Luckily, the federal government has pledged to review the court’s decision, but it’s now only a matter of time before these law-free zones begin popping up everywhere.

CBC's time has come and gone

In a time where nations around the world are facing economic crises; where Canadians are struggling to pay their bills; and where the Canadian government is undertaking a massive strategic review to cut $4 Billion from the annual budget, why are Canadians still shelling out a massive $1.1 Billion a year to the Canadian Broadcasting Corporation (CBC)?

The Canadian government is not asking anything revolutionary when they are suggesting that Crown corporations and ministries live within their means – Canadian families do it all the time.  Their review is aimed at finding efficiencies where possible, and overall assuring that Canadians get a good value for their tax dollar.

The guiding question when considering the CBC’s funding should be why?  Why do they need $1.1 Billion of government money?  Why should they receive $32 from every Canadian, when there are literally hundreds of news agencies out there, which survive without my money?  Why should we give taxpayer money to the CBC when we can tune into TVO, CTV, or Sun News for free?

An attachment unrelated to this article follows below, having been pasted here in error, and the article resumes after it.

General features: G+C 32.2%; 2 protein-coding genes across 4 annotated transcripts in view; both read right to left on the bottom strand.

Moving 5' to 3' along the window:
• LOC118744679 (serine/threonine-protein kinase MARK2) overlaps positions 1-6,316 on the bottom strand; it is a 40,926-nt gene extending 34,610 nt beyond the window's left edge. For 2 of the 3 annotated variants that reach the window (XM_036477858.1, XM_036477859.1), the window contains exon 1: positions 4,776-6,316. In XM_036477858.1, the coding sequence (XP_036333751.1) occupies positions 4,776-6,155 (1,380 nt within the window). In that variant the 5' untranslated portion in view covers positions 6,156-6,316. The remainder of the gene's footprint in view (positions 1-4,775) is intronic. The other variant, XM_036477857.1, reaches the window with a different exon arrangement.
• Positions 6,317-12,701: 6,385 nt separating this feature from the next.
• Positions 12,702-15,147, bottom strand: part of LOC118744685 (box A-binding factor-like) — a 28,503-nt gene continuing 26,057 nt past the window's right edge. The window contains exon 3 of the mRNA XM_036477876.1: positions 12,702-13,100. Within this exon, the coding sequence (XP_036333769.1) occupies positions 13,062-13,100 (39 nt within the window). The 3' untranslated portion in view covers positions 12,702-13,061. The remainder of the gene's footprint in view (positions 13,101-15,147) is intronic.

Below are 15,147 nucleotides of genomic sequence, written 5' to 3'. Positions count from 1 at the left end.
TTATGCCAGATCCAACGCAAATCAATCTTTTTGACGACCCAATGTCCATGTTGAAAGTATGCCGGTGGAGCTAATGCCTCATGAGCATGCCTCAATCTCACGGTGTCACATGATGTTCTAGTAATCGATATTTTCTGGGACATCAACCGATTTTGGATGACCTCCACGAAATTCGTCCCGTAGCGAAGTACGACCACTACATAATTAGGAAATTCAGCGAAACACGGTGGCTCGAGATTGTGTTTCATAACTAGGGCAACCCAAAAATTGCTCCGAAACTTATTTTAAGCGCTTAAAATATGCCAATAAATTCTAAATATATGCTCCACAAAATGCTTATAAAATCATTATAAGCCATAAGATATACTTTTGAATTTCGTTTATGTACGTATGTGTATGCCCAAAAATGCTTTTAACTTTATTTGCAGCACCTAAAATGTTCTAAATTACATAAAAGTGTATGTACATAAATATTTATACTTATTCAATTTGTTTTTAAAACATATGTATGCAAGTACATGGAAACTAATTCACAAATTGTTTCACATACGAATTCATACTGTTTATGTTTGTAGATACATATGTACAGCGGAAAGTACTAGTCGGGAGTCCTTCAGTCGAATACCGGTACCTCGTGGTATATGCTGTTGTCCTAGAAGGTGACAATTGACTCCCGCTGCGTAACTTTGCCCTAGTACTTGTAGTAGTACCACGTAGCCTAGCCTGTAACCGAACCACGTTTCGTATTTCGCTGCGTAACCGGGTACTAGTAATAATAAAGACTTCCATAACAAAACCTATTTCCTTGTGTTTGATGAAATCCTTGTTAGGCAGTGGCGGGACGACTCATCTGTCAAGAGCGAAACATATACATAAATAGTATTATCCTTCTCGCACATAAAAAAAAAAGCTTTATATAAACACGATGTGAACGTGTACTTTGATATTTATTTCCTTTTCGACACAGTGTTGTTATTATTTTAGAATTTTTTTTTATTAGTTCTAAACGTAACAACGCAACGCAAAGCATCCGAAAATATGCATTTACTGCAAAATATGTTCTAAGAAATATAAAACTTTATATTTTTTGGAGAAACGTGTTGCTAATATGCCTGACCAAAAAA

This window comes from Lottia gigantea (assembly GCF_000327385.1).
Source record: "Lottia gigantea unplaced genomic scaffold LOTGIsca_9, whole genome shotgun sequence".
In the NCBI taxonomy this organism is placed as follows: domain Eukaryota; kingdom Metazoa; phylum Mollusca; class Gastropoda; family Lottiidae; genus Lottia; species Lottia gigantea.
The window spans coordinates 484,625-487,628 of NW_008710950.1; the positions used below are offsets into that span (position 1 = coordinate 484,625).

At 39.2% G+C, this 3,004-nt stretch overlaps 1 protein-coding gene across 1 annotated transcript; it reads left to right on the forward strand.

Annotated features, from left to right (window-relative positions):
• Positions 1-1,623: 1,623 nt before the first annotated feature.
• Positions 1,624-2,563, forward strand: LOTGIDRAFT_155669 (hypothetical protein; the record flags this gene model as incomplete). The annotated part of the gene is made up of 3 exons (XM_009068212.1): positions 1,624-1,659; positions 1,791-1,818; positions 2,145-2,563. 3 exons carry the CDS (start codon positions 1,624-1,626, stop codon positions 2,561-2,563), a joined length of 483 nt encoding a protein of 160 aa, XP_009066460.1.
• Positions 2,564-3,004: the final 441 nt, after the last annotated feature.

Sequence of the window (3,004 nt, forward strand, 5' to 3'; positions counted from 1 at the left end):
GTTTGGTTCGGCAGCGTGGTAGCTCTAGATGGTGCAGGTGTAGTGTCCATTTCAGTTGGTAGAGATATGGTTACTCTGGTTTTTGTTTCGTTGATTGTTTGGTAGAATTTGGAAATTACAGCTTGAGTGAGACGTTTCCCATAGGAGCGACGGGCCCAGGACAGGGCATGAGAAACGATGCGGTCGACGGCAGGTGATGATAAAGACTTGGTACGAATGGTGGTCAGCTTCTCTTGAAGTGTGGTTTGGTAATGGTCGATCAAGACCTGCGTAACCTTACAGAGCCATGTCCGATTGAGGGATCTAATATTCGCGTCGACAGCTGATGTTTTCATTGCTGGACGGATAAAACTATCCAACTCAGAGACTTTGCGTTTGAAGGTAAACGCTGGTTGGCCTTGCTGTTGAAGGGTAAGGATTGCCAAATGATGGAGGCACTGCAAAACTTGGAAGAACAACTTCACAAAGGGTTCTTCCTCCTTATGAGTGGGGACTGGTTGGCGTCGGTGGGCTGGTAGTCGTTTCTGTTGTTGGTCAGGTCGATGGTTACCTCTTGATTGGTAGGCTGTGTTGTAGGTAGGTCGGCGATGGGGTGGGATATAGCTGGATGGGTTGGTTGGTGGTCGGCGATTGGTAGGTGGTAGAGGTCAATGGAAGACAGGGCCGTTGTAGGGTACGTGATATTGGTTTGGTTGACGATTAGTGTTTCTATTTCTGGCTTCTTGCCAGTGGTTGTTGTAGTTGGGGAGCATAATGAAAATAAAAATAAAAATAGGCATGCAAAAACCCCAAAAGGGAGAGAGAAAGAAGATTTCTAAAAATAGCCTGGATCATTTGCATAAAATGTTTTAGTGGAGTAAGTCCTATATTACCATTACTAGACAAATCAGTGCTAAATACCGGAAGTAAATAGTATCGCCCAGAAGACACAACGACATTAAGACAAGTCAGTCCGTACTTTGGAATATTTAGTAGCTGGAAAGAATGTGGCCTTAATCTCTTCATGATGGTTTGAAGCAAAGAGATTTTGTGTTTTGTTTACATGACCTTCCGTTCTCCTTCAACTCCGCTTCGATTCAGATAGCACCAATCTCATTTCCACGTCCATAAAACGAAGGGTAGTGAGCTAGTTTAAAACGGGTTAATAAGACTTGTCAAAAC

With a target of $4 Billion in savings, why not start by cutting the billion dollars from the CBC’s budget?  We’d be 25 per cent of the way there, meaning we’d have to cut $1.1 Billion less from health care, defence, agriculture, and various other federal government portfolios.

Animosity against the CBC is growing.  This week an online petition was released which calls for an “opt out” from the CBC.  It notes